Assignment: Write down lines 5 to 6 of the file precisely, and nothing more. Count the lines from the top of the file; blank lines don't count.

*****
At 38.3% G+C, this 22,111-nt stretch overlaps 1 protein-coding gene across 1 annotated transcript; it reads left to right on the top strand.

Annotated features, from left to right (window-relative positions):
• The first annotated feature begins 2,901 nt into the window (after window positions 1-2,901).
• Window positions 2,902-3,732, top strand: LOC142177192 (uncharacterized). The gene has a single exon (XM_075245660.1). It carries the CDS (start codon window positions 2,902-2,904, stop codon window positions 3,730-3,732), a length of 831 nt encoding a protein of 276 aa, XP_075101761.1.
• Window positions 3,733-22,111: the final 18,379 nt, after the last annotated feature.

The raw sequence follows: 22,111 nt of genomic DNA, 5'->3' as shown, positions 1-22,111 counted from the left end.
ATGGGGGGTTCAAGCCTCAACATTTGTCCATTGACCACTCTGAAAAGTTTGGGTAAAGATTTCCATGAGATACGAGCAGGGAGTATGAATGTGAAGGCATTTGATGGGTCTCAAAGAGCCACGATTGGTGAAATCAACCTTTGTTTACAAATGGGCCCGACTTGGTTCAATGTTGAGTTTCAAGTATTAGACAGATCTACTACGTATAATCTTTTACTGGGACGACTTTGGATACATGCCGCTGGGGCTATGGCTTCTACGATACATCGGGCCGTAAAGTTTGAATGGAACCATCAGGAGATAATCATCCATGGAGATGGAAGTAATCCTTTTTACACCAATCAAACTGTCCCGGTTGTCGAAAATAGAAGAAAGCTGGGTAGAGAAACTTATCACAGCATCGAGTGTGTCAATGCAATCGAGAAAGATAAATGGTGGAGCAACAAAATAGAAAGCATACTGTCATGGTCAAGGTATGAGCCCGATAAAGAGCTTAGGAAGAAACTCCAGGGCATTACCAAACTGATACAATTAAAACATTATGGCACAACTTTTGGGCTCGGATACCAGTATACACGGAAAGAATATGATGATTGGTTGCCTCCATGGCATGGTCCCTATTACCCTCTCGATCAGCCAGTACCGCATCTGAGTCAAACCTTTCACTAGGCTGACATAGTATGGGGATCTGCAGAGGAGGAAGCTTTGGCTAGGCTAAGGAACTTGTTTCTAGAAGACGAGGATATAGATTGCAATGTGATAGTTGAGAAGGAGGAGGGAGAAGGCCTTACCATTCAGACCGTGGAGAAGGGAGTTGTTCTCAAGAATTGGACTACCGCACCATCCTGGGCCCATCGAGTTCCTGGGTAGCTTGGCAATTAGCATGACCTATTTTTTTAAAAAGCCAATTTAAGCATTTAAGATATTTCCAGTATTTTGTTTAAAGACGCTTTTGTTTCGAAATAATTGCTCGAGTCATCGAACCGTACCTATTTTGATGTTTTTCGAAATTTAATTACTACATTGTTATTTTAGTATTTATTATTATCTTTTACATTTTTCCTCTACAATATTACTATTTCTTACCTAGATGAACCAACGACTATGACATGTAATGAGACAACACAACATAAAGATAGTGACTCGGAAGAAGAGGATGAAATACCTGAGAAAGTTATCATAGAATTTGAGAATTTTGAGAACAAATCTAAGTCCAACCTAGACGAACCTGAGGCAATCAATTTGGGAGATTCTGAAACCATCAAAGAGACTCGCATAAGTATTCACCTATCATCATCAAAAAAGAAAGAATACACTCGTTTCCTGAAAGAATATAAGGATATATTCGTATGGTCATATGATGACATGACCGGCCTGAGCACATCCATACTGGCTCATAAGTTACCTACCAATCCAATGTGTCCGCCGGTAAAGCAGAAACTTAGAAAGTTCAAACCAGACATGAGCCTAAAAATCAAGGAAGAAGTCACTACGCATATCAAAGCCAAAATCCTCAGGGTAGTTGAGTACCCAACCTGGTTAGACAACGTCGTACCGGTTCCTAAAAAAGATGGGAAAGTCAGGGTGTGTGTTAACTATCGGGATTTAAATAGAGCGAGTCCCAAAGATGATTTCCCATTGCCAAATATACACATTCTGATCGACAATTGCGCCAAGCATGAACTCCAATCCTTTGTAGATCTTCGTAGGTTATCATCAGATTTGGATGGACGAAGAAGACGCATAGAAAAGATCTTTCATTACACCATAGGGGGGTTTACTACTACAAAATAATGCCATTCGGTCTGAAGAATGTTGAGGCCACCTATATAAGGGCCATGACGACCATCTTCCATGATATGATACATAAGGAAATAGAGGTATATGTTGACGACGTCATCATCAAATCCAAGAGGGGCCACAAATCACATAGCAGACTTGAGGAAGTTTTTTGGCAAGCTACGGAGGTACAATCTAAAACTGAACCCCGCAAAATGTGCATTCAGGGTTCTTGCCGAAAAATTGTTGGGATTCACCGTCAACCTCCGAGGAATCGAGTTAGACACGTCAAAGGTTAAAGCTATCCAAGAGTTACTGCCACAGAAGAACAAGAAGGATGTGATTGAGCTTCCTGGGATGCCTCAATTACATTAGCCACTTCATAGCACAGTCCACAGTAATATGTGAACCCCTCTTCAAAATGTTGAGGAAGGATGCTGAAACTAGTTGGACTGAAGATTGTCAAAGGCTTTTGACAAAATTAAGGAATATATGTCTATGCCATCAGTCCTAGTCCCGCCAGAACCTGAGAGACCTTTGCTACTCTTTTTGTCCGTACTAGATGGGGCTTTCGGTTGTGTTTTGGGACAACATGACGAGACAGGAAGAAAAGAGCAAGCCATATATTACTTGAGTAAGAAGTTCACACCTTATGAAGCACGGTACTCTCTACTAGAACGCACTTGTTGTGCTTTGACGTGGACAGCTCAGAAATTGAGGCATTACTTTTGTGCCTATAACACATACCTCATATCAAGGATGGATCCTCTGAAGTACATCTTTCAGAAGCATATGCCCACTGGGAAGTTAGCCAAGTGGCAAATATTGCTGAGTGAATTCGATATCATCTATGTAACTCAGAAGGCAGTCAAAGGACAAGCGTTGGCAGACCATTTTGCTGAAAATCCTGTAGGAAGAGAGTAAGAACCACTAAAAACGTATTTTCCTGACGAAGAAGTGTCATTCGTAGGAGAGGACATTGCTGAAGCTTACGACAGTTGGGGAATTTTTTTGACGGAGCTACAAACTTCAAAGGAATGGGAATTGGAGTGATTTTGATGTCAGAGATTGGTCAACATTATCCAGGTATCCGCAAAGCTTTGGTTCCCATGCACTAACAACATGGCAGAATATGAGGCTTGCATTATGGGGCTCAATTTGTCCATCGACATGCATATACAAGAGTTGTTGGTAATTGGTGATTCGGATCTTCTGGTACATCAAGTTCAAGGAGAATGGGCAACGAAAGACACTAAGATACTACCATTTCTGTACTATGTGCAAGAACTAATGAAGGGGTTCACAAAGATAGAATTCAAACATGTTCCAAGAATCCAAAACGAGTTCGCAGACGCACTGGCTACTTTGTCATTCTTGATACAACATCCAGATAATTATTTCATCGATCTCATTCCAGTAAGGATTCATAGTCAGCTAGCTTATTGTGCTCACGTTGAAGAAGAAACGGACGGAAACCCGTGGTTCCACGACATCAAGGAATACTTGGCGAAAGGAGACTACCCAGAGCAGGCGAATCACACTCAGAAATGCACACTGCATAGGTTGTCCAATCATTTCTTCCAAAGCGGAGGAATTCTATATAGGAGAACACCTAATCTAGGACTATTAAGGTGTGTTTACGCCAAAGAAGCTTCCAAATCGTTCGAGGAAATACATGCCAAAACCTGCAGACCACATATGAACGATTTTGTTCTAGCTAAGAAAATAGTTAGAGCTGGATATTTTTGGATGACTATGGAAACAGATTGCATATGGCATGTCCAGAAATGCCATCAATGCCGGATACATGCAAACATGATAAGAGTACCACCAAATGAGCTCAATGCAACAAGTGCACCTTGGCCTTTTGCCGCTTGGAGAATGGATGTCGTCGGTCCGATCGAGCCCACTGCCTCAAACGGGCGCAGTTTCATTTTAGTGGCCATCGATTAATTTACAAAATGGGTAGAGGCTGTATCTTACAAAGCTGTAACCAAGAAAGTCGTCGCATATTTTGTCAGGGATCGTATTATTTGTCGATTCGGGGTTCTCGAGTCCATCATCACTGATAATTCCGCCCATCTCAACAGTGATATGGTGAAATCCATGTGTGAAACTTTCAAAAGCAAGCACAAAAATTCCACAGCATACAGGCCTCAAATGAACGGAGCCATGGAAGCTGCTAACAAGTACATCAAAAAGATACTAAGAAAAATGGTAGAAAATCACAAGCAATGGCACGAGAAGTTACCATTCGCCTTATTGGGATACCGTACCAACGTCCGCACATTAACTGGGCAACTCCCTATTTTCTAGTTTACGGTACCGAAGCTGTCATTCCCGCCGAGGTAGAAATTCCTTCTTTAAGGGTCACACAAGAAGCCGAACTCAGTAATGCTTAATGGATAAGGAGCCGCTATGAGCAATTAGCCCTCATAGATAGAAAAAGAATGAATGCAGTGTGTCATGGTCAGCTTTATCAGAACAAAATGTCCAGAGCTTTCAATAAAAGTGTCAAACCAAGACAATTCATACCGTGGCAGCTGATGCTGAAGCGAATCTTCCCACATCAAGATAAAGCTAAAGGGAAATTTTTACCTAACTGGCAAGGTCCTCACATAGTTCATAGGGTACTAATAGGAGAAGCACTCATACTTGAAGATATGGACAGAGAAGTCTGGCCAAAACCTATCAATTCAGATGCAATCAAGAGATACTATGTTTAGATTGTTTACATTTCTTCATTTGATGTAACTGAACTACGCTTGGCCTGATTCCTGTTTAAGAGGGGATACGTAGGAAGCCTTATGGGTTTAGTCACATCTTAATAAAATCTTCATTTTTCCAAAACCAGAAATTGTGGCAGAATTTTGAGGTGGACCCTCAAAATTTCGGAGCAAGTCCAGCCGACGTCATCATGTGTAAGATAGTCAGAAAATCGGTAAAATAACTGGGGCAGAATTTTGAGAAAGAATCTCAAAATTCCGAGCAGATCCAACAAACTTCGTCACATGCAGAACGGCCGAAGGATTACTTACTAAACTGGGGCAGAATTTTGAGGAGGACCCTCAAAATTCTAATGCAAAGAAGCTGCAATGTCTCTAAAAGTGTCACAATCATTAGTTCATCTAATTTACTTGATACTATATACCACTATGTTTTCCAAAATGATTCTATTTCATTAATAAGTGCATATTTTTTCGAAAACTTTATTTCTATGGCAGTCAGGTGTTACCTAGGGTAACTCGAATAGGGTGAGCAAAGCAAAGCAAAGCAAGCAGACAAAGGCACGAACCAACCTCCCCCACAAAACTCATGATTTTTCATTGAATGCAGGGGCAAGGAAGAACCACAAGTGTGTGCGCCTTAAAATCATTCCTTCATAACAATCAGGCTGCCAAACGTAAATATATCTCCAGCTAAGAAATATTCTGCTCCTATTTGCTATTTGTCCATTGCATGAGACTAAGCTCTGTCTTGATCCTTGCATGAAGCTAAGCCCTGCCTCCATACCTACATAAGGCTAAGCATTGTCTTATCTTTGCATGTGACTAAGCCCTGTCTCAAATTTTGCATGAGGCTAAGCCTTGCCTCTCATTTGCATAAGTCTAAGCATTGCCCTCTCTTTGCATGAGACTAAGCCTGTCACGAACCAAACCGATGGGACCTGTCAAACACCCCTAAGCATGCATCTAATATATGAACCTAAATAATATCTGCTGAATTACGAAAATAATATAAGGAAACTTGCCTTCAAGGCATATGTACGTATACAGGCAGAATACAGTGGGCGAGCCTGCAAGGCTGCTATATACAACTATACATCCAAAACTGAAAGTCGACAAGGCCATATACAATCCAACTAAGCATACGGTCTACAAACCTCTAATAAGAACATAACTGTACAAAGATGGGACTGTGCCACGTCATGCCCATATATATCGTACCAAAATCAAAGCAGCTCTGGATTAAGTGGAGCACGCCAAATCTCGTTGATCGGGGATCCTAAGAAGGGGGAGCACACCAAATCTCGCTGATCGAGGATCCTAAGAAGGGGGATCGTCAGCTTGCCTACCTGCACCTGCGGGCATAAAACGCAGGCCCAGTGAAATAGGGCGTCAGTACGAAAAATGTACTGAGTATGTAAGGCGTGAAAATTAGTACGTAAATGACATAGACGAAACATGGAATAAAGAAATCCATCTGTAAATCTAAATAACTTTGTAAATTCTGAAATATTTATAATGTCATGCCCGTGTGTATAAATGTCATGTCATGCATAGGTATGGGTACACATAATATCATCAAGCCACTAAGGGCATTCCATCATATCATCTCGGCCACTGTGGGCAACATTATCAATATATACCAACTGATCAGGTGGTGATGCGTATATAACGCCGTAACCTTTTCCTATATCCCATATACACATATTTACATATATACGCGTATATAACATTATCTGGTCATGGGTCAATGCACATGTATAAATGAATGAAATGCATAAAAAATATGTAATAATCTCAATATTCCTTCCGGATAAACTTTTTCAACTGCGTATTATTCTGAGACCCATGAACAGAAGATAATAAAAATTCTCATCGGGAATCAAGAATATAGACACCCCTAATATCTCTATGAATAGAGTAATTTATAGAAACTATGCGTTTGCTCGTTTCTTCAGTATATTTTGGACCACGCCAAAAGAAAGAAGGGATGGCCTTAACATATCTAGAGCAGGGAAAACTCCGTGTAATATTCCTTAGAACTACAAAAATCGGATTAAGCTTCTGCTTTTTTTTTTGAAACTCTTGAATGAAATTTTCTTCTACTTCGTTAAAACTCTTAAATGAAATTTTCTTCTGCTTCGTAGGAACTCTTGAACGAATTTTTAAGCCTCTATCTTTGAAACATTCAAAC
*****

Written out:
• Window positions 3,733-22,111: the final 18,379 nt, after the last annotated feature.

The raw sequence follows: 22,111 nt of genomic DNA, 5'->3' as shown, positions 1-22,111 counted from the left end.